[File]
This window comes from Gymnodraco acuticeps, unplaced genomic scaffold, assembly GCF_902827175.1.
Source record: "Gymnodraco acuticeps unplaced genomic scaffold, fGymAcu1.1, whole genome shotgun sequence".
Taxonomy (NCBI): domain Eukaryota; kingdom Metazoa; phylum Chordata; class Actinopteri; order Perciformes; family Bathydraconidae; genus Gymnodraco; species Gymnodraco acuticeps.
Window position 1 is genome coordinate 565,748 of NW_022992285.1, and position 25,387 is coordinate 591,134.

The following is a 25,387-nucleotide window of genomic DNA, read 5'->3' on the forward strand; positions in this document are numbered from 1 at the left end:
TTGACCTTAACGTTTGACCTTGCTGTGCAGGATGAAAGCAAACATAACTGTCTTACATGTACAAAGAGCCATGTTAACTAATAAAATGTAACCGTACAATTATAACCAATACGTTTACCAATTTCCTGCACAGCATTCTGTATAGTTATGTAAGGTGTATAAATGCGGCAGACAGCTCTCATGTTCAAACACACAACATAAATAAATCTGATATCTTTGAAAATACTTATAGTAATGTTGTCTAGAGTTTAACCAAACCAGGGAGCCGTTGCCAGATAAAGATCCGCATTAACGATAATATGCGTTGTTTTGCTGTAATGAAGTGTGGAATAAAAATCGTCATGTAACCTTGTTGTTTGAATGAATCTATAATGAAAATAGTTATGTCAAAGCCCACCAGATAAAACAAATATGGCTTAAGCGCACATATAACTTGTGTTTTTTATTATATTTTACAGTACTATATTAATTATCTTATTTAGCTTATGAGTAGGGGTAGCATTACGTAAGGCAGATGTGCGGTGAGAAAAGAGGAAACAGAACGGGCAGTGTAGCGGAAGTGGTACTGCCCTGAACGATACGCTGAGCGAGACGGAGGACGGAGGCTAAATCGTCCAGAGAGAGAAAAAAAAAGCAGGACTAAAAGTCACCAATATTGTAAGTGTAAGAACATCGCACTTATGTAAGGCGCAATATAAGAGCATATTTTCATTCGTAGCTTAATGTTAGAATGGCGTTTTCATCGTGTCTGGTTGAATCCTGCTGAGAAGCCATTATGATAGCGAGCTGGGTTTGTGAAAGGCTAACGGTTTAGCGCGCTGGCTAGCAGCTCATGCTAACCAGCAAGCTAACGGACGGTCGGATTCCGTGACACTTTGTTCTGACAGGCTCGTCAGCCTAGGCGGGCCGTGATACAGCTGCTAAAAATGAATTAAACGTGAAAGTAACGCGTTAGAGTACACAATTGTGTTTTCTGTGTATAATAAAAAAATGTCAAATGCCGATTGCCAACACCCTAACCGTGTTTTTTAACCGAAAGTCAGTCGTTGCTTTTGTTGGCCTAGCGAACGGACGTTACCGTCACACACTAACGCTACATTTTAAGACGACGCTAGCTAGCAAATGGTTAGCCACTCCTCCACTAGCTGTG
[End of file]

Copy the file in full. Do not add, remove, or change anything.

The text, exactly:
This window comes from Gymnodraco acuticeps, unplaced genomic scaffold, assembly GCF_902827175.1.
Source record: "Gymnodraco acuticeps unplaced genomic scaffold, fGymAcu1.1, whole genome shotgun sequence".
Taxonomy (NCBI): domain Eukaryota; kingdom Metazoa; phylum Chordata; class Actinopteri; order Perciformes; family Bathydraconidae; genus Gymnodraco; species Gymnodraco acuticeps.
Window position 1 is genome coordinate 565,748 of NW_022992285.1, and position 25,387 is coordinate 591,134.

The following is a 25,387-nucleotide window of genomic DNA, read 5'->3' on the forward strand; positions in this document are numbered from 1 at the left end:
TTGACCTTAACGTTTGACCTTGCTGTGCAGGATGAAAGCAAACATAACTGTCTTACATGTACAAAGAGCCATGTTAACTAATAAAATGTAACCGTACAATTATAACCAATACGTTTACCAATTTCCTGCACAGCATTCTGTATAGTTATGTAAGGTGTATAAATGCGGCAGACAGCTCTCATGTTCAAACACACAACATAAATAAATCTGATATCTTTGAAAATACTTATAGTAATGTTGTCTAGAGTTTAACCAAACCAGGGAGCCGTTGCCAGATAAAGATCCGCATTAACGATAATATGCGTTGTTTTGCTGTAATGAAGTGTGGAATAAAAATCGTCATGTAACCTTGTTGTTTGAATGAATCTATAATGAAAATAGTTATGTCAAAGCCCACCAGATAAAACAAATATGGCTTAAGCGCACATATAACTTGTGTTTTTTATTATATTTTACAGTACTATATTAATTATCTTATTTAGCTTATGAGTAGGGGTAGCATTACGTAAGGCAGATGTGCGGTGAGAAAAGAGGAAACAGAACGGGCAGTGTAGCGGAAGTGGTACTGCCCTGAACGATACGCTGAGCGAGACGGAGGACGGAGGCTAAATCGTCCAGAGAGAGAAAAAAAAAGCAGGACTAAAAGTCACCAATATTGTAAGTGTAAGAACATCGCACTTATGTAAGGCGCAATATAAGAGCATATTTTCATTCGTAGCTTAATGTTAGAATGGCGTTTTCATCGTGTCTGGTTGAATCCTGCTGAGAAGCCATTATGATAGCGAGCTGGGTTTGTGAAAGGCTAACGGTTTAGCGCGCTGGCTAGCAGCTCATGCTAACCAGCAAGCTAACGGACGGTCGGATTCCGTGACACTTTGTTCTGACAGGCTCGTCAGCCTAGGCGGGCCGTGATACAGCTGCTAAAAATGAATTAAACGTGAAAGTAACGCGTTAGAGTACACAATTGTGTTTTCTGTGTATAATAAAAAAATGTCAAATGCCGATTGCCAACACCCTAACCGTGTTTTTTAACCGAAAGTCAGTCGTTGCTTTTGTTGGCCTAGCGAACGGACGTTACCGTCACACACTAACGCTACATTTTAAGACGACGCTAGCTAGCAAATGGTTAGCCACTCCTCCACTAGCTGTG